17. In Dharmaposhanam Co. v. CIT : 114ITR463(SC) (SC the objects of 'industries' and 'Common good' were treated as beyond the scope of charitable purposes. In that case it was found that since the objects clause contained some objects which were charitable and some which were non-charitable and all the objects enjoyed an equal status, the entire claim to exemption must fail and it could not be said that any part of the income was exempt from tax. In the present case also Clause (b) of the objects clause of the assessee-association provides for encouragement or development of art, agriculture, horticulture and industry of the district. In Clause (c) also there is a provision for improvement of the breeding of cattle, sheep, goats, horse and poultry in the district. These objects of encouraging industry and improving the breeding of cattle, etc., cannot be described as charitable purposes and since all the objects contained in this clause appear to enjoy equal status and it has been found by the Appellate Tribunalas well that none of the objects is dominant in nature, the entire claim to exemption must fail. No definite part of the business or of its income is related to charitable purposes only.
18. In Dharmadeepti's case : 114ITR454(SC) , on which reliance was placed on behalf of the respondent-assessee, according to Clause 3(a) of the memorandum of association, the main objects for which the assessee was formed were ' to give aid for charity, to promote education '. The objects incidental or ancillary to the dominant and the main objects included the running of chitties business as given in Clause 3(b). It was found that the assessee carried on the business of chitties which was held in trust and since that was incidental to the main objects of charity and education the income proceeding from it was exempt under Section 11(1)(a) of the Act. It would be seen that the decision proceeded on an entirely different set of facts.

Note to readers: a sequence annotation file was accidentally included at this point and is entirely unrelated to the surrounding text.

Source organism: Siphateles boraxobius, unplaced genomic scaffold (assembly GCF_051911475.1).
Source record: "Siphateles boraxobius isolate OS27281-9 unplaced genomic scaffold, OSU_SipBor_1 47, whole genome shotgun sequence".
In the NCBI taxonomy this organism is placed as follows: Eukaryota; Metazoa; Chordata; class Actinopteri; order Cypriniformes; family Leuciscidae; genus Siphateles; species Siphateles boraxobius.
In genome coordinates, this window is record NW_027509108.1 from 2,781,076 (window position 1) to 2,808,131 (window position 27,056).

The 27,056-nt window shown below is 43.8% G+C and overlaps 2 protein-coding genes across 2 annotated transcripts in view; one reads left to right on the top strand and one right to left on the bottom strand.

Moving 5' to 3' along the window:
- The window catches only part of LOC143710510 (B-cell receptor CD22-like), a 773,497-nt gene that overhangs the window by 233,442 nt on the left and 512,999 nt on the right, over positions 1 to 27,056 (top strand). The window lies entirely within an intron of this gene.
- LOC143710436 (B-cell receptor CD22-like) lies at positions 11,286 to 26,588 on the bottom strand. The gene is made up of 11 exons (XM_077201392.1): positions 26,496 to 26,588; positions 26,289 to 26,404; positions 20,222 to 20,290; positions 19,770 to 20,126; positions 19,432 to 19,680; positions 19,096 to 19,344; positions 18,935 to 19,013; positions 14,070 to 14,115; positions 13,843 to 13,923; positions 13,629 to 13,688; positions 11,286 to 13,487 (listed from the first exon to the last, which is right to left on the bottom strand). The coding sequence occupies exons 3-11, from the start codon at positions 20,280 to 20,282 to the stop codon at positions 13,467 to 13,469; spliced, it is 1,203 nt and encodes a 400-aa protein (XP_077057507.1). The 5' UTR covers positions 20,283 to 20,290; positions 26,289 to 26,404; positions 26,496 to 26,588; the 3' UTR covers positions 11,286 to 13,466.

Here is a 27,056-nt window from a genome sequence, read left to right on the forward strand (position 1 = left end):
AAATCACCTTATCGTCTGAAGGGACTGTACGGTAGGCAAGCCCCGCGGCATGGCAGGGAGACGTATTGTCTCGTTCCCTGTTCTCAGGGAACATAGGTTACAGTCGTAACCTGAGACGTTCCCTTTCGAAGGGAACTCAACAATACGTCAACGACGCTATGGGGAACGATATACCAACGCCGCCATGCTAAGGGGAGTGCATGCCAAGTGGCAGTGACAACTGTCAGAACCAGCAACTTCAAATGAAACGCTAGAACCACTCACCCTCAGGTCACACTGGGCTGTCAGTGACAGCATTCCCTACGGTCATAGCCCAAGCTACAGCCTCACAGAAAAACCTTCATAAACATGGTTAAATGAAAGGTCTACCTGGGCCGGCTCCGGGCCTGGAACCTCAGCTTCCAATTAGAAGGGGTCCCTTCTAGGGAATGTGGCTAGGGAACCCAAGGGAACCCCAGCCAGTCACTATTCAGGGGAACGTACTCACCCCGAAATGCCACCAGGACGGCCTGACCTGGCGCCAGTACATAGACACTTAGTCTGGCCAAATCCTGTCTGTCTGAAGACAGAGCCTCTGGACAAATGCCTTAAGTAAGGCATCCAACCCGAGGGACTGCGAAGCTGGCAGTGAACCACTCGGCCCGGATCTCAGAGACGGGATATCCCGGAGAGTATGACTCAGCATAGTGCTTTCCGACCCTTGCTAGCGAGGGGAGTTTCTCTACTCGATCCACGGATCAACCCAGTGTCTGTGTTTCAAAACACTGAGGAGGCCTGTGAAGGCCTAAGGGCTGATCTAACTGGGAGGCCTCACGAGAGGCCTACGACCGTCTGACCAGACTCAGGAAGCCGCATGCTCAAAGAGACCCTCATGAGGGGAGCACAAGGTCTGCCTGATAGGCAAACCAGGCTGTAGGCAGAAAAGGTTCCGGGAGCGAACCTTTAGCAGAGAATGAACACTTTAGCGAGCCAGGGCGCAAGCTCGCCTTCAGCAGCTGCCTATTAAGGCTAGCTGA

19. Before parting with this case we would like to mention that we have taken a view which is different from the view taken by this court in the assessee's own case earlier and which is reported in  UPTC 282 (Addl. CIT v. Etawah District Exhibition and Cattle Fair Association). That order was subsequently recalled on the assessee's application on April 5, 1979, as the assessee was not present when that reference had come up for hearing. The decisions of the Supreme Court in the case of Dharmaposhanam Co. : 114ITR463(SC) was not then brought to the notice of the Bench and further the position has further been set at rest by the latest decision of the Supreme Court in Surat Art Silk Cloth Manufacturers Association's case : 121ITR1(SC) .
20. Our answer to the questions referred, therefore, are:--
Question No. 1 referred at the instance of the department.
On the facts of the instant case the Appellate Tribunal was not justified in holding that the assessee held property under trust within the meaning of Section 11(l)(b) of the Act and in allowing exemption in respect of the amounts actually spent on charities. The question is thus answered in the negative, in favour of the department and against the assessee.
Questions Nos. 1 and 2 referred at the instance of the assessee.
On the facts of the case the Appellate Tribunal was right in holding that the holding of an agricultural and industrial exhibition and cattle fair involves an activity for profit within the meaning of Section 2(15) of the Act and further that the assessee is not entitled to exemption under Section 11(l)(a). Both the questions are answered in the affirmative, in favour of the department and against the assessee.
21. The department is entitled to costs which are assessed at Rs. 200.